A girl identified simply as “V.O.” filed the complaint on Oct. 12 in U.S. District Court in Burlington. The court has granted anonymity to the plaintiff because she is a minor. The Addison Independent knows the identity of the girl, but has agreed — at the request of her parents — to not name her unless she decides to come forward voluntarily or until the court lifts her legal veil of secrecy.
The complaint names UD-3; MUHS Principal Bill Lawson and Addison Central Supervisory Union (ACSU) Superintendent Lee Sease as defendants.
V.O. alleges in her lawsuit that UD-3 officials have unjustly denied the Youth Alive Club the same official school recognition as other district-sanctioned clubs, such as the Gay/Straight Organization; the Arabic Club; the Outing Club; and the Student Coalition on Human Rights.
Officially recognized clubs at MUHS, according to the complaint, can be listed in the MUHS yearbook with an accompanying photo; can have their names listed on the MUHS Web site and in the school’s student-parent handbook; can have access to an advisor; and can receive access to district resources, including equipment, supplies and club funding.
By MEGAN JAMES
ADDISON COUNTY — Before moving to East Middlebury last year, Jeff Jones lived in the Caribbean, where he ran a food distribution company for the Turks and Caicos. It was there, a stone’s throw from the main island’s electricity plant, which ran on low-grade diesel fuel, that he first started tracking the peak oil crisis.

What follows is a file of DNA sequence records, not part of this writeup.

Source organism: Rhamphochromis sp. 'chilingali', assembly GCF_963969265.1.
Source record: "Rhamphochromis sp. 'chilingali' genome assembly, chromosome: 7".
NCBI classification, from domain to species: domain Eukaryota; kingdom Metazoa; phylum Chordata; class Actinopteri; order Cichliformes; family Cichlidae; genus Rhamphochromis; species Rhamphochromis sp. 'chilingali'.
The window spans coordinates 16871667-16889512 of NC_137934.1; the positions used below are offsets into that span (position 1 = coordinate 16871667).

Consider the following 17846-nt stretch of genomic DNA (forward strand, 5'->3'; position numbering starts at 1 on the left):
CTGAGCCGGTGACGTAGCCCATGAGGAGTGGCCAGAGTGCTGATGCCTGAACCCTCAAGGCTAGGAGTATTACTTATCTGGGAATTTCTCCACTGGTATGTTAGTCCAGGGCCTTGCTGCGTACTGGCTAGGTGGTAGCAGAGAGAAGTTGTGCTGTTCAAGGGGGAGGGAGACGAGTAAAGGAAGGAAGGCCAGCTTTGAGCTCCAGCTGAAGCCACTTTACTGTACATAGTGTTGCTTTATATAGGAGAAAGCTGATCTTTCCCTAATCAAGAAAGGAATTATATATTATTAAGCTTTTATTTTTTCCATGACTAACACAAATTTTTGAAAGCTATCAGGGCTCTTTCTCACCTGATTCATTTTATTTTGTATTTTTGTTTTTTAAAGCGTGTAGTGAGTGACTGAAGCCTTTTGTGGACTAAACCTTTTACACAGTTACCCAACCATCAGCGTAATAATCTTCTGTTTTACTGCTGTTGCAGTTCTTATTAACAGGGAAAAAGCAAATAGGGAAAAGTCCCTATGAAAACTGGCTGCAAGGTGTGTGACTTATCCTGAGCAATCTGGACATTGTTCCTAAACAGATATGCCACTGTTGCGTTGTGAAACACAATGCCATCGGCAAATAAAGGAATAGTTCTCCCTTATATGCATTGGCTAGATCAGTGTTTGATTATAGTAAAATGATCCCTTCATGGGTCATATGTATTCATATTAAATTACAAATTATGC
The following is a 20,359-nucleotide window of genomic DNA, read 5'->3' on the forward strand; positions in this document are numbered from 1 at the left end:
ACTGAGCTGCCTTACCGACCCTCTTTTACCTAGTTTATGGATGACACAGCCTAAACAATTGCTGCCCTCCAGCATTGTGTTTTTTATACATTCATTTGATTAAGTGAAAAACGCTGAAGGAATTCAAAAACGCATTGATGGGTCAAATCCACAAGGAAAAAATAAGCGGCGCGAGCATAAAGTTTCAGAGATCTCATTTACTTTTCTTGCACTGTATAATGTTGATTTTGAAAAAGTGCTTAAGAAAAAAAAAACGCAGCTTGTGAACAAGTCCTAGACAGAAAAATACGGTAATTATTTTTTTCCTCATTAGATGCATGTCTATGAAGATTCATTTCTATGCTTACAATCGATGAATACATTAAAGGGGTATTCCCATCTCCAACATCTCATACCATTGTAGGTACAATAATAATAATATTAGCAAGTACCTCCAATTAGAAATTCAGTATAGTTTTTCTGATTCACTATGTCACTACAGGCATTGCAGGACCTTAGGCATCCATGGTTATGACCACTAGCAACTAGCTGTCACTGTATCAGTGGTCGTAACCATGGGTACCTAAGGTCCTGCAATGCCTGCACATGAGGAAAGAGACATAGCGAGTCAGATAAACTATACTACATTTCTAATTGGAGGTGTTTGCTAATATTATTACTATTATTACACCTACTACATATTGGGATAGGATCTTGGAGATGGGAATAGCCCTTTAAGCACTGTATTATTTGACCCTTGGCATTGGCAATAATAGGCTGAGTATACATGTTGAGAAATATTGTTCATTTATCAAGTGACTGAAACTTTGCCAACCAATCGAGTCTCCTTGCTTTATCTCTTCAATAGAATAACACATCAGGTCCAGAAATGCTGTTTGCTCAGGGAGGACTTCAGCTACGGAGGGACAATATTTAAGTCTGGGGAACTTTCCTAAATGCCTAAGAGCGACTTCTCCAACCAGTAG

“The plant was a mile and a half away and it was just belching diesel fumes to provide energy,” Jones said. Without a dryer in the house, he would try to gauge which way the wind was blowing before hanging his clothes out to dry.
“My clothes would smell like I just got out of the garage after an eight-hour shift working on diesel engines,” he said. “This can’t be sustainable, I thought.”
Since then, Jones has been “ringing the alarm bell” about the rapidly-approaching expiration date of cheap oil, and that’s what drew him to Step It Up 2, the sequel to last April’s nationwide day of climate change demonstrations led by Ripton author Bill McKibben and a group of Middlebury College graduates.
“What we have to do for one, if we do it right, will help the other,” Jones said of global warming and peak oil, the time when half the world’s total oil reserves has been pumped out of the ground and people begin to face a scarcity of petroleum.
On Nov. 3, Jones will join area residents in making a second call to the U.S. government to “Step it up: cut carbon emissions 80 percent by 2050.” But this time, the campaign doesn’t just offer a goal, but an outline of changes the country needs to make to get there.